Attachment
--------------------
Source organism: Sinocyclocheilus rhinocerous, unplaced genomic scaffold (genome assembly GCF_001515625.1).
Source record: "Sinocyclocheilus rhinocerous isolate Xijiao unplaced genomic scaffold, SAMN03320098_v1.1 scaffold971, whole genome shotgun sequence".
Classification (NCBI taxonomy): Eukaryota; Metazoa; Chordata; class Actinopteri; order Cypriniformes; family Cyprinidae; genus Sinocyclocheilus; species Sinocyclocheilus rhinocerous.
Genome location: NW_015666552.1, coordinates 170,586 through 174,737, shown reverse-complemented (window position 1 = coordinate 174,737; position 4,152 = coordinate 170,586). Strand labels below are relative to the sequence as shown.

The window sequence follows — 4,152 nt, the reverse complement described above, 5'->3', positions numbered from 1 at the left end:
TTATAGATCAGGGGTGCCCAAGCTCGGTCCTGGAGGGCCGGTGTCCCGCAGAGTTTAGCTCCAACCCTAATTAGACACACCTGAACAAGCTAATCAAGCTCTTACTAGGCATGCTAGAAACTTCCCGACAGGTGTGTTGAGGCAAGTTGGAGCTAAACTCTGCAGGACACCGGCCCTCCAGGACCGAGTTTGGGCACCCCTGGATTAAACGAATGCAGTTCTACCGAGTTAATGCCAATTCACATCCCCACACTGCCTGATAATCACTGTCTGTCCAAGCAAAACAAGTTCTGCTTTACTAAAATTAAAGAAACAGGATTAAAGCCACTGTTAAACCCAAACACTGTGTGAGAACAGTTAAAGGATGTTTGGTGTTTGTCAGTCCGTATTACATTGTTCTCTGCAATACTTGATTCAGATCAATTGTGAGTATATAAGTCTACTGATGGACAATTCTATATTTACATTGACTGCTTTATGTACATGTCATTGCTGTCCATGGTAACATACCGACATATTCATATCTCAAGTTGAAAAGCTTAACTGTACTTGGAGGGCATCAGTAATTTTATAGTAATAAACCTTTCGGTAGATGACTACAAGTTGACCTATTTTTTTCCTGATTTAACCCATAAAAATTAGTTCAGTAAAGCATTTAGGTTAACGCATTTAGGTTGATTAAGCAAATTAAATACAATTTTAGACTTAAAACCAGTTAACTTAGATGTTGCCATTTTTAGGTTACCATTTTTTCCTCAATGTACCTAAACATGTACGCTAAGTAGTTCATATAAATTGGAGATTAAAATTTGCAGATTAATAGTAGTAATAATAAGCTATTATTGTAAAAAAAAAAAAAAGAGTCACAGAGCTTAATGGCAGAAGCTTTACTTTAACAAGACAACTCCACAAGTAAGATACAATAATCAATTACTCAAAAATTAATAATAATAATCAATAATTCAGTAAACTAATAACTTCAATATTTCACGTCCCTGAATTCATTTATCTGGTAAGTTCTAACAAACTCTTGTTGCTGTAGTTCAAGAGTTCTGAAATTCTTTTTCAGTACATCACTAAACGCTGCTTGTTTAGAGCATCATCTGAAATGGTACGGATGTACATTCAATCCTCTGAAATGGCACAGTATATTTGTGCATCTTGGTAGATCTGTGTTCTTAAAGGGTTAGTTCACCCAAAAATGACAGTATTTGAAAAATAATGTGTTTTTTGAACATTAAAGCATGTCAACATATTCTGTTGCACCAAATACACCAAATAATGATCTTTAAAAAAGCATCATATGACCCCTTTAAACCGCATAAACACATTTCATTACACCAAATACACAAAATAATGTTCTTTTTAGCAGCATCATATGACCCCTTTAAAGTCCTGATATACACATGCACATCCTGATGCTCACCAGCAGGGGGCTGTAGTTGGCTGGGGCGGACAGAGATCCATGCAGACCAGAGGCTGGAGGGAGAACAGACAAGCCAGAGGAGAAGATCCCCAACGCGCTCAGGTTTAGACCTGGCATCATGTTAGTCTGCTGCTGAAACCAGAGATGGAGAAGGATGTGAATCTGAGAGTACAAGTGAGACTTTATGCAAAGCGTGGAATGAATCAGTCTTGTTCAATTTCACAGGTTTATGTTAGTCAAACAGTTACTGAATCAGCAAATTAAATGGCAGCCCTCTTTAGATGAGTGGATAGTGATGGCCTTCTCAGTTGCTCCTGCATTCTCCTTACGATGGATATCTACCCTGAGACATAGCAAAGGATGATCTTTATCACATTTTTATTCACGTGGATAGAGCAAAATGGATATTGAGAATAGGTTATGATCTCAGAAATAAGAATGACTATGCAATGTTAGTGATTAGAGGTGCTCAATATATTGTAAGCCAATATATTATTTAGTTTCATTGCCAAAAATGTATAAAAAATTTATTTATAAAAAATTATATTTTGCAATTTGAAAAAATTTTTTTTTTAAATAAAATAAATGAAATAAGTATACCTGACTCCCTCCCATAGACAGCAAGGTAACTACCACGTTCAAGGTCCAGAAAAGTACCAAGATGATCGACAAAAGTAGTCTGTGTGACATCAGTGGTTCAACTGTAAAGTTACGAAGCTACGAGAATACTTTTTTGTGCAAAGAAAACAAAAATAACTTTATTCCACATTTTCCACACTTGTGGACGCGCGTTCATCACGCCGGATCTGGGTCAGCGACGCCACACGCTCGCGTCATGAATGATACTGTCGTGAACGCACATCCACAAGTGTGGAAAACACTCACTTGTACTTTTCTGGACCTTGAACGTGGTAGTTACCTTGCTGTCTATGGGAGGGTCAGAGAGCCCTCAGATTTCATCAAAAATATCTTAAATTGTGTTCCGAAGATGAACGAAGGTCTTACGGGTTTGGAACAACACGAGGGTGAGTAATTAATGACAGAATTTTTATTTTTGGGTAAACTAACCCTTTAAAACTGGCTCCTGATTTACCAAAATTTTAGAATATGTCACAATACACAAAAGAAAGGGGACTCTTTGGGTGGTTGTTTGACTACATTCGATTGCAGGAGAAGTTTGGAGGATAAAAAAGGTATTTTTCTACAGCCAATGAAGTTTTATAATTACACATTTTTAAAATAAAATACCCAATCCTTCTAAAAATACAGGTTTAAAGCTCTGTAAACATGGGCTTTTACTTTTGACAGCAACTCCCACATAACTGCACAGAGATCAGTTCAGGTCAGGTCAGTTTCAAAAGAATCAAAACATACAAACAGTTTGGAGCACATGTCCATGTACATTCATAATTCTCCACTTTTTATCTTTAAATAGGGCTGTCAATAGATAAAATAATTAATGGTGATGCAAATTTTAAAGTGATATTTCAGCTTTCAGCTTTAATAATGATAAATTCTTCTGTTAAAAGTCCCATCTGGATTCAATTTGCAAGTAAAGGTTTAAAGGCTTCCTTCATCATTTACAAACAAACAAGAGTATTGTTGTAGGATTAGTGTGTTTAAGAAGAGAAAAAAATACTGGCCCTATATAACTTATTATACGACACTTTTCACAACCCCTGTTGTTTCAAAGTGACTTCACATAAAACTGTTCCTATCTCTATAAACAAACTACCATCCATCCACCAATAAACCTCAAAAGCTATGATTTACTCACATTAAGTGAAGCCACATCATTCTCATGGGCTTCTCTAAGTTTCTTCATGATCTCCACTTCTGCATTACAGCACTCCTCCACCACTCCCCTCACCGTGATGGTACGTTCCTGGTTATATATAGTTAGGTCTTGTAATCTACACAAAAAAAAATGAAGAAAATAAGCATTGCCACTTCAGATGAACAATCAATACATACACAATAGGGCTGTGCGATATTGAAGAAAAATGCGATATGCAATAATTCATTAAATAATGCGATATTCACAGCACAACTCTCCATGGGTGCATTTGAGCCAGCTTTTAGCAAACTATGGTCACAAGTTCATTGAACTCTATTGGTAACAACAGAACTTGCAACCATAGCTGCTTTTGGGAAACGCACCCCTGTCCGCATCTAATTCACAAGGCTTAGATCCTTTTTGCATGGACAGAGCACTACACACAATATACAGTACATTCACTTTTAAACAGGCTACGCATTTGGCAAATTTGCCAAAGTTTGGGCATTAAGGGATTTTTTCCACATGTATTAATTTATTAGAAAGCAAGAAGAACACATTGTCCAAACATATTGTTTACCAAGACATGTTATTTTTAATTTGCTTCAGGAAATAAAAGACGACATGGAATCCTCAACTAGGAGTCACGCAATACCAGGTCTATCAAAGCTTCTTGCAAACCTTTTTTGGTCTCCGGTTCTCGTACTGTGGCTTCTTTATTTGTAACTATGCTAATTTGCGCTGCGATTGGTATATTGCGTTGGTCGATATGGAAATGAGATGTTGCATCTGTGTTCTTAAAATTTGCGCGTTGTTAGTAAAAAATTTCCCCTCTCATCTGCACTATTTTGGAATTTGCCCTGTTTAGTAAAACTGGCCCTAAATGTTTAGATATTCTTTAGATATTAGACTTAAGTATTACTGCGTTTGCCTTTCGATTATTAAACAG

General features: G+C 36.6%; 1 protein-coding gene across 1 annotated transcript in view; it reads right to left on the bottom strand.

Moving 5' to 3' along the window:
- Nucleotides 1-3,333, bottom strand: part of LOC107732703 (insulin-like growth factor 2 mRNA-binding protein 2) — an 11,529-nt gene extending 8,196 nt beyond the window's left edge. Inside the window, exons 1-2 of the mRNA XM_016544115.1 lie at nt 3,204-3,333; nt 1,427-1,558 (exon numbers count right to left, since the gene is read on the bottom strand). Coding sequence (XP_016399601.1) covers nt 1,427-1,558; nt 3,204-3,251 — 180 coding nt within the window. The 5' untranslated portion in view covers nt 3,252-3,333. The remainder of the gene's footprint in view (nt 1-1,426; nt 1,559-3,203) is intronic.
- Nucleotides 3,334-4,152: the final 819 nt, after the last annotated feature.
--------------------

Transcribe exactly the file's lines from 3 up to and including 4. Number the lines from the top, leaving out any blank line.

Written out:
Classification (NCBI taxonomy): Eukaryota; Metazoa; Chordata; class Actinopteri; order Cypriniformes; family Cyprinidae; genus Sinocyclocheilus; species Sinocyclocheilus rhinocerous.
Genome location: NW_015666552.1, coordinates 170,586 through 174,737, shown reverse-complemented (window position 1 = coordinate 174,737; position 4,152 = coordinate 170,586). Strand labels below are relative to the sequence as shown.